West Columbia Pharmaceutical Company Recalls Over 2 Million Doses of Generic Drugs | Colombia Business

WEST COLUMBIA – Nephron Pharmaceuticals has issued a recall of more than 2 million doses of 20 generic drugs it produces at its West Columbia manufacturing facility.

Drugs that relieve pain, reduce bleeding after childbirth, control blood pressure and are used in anesthetics are among the recalled drugs. Notices posted on the US Food and Drug Administration website indicate that various pharmaceutical products are being recalled due to “lack of sterility assurance”.

Sterility assurance refers to the likelihood that bacteria, viruses or other microorganisms are unable to survive the sterilization process. Federal regulations require drug manufacturers to demonstrate a certain level of confidence in the sterility of their products.

“Out of an abundance of caution, Nephron is proactively cooperating with the Food and Drug Administration on a voluntary recall of a limited number of product lots,” CEO Lou Kennedy said in a statement. “We do not take this lightly. Although there was no impact on patient safety and there was no evidence of contamination, Nephron has decided, in the interest of patients, to continue this recall process.”

FDA officials traveled to Nephron to perform what the company called “a routine inspection…after being unable to visit, due to the ongoing public health crisis caused by the COVID-19 pandemic. “.

The drugs involved in the recall are part of Nephron’s drug compounding operation, which produces in-demand and commonly used drugs for hospitals and medical clinics across the country.

Neither the FDA nor the company said what led to the concern surrounding its sterilization process, repeating only that “there was no patient safety hazard and no contamination.” Nephron did not disclose how much the recall will cost the company.

“Nephron is more confident than ever that it will learn from this and emerge stronger than ever by working hard as a team,” the company said in a statement.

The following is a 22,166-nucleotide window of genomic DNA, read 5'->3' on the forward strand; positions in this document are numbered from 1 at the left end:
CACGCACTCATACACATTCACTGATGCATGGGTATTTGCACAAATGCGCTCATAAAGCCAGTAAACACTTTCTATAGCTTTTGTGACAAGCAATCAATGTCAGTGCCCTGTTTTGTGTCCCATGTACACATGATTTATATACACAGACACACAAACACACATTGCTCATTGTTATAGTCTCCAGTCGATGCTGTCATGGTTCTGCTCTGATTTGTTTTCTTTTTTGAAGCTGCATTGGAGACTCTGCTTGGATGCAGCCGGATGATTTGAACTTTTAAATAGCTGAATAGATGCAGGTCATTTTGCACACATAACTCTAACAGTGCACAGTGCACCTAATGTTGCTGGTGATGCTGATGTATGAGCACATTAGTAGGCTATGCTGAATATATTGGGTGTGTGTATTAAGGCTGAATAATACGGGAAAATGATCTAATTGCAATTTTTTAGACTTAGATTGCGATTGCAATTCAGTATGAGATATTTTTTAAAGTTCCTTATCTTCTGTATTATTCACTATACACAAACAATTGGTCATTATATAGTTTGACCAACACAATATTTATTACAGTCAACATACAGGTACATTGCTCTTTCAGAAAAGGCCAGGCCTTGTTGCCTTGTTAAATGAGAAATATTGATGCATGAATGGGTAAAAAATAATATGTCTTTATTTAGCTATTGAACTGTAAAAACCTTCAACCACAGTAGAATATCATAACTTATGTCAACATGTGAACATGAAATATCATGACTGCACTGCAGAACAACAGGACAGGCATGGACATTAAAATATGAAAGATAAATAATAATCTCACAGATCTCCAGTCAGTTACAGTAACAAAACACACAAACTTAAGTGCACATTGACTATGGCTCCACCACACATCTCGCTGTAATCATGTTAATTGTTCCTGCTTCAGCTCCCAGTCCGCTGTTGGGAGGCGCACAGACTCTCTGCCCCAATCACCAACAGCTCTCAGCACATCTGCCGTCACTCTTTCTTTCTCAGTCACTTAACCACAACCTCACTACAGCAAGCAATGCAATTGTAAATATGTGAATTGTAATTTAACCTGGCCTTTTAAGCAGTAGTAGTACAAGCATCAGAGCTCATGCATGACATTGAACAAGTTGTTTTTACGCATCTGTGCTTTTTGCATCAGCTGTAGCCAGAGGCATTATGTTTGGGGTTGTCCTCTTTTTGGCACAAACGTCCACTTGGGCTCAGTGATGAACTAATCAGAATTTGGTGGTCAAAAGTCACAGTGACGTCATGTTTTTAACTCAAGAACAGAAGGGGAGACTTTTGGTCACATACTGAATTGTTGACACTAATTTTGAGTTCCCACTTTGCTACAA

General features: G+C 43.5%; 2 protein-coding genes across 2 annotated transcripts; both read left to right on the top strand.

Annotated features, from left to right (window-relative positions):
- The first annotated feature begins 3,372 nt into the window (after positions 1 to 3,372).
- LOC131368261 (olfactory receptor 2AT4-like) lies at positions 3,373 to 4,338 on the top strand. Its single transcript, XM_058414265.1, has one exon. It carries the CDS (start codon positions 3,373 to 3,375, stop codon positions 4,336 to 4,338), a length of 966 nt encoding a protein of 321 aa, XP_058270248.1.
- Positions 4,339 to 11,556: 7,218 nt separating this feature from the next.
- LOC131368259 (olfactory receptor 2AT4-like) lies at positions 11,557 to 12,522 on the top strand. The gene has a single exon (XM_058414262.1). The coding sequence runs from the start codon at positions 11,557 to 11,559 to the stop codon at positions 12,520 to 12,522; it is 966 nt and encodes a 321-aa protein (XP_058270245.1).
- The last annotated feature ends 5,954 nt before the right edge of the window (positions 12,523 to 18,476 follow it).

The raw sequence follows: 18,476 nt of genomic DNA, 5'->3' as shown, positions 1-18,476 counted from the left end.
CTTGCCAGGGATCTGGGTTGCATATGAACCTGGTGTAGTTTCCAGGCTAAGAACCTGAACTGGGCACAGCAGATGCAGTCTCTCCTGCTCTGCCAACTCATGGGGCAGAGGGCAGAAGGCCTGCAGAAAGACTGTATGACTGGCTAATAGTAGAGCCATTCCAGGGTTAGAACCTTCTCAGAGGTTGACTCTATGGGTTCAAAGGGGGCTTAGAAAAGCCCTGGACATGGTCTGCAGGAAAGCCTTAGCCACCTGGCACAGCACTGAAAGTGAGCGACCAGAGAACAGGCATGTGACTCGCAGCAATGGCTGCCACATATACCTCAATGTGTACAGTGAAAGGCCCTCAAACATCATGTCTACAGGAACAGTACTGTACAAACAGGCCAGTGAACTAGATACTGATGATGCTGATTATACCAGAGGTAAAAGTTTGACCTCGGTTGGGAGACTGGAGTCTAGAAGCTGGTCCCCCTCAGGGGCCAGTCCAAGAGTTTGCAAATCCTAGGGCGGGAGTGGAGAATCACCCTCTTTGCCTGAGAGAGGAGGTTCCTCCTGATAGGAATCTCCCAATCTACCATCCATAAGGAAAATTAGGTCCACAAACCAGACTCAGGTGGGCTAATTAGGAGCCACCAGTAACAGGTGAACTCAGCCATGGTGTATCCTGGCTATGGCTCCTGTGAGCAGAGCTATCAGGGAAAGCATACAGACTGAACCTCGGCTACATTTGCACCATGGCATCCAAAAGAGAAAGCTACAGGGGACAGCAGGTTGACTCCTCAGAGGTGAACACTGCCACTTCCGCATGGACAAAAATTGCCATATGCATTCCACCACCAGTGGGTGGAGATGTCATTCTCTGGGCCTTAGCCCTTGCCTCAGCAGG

The company’s drug compounding business remains in operation as the FDA continues its inspection process.

FDA officials did not respond to questions from The Post and Courier in time for the deadline.

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Among the medicines recalled are: oxytocin, used to induce contractions during labor and reduce bleeding after childbirth; phenylephrine and labetalol, used to control blood pressure; ketamine hydrochloride, lidocaine, glycopyrrolate, succinylcholine chloride, rocuronium bromide, which are anesthetics, sedatives and anesthetic aids; neostigmine methyl sulfate, used to reverse the effects of muscle relaxants after surgery; epinephrine, used during cardiac arrest; calcium gluconate, used to treat calcium deficiency; sodium bicarbonate, an antacid; and hydromorphone, a pain reliever.

Nephron has sent notices to customers by certified mail and email. There is also a dedicated phone line for anyone with questions about the recall.

“The company is ready to provide the necessary resources and information to healthcare providers and patients to ensure they have everything they need and all their questions answered. They remain our top priority. “Kennedy said.

A total of 2.15 million syringes and more than 7,000 bags of drugs were involved in the recall, which the notice on the FDA’s website says is ongoing.

The recall has been listed as a Class II, the second of three classes used by federal regulators, which means the use of the drugs could have temporary adverse health consequences or the likelihood of serious health consequences is weak.

Nephron has the capacity to produce more than one billion doses of various pharmaceutical products per year, the company said. In its compounding operations, the company is licensed to manufacture some 125 types of sterile drugs, Kennedy previously told The Post and Courier.

The drugmaker has been on a wave of growth in recent years, building its sprawling campus to add production of at-home COVID-19 test kits and medical gloves, a new 110,000-square-foot wing where it will begin manufacturing chemotherapy drugs and a number of antibiotics, a new 200,000 square foot warehouse where it plans to fill vaccines, and a new subsidiary that will manufacture some of the medical devices and packaging that Nephron previously outsourced.

This is in addition to the respiratory medications the company has long been known for.

According to Kennedy, the company employs about 1,200 full-time and 2,500 part-time workers.

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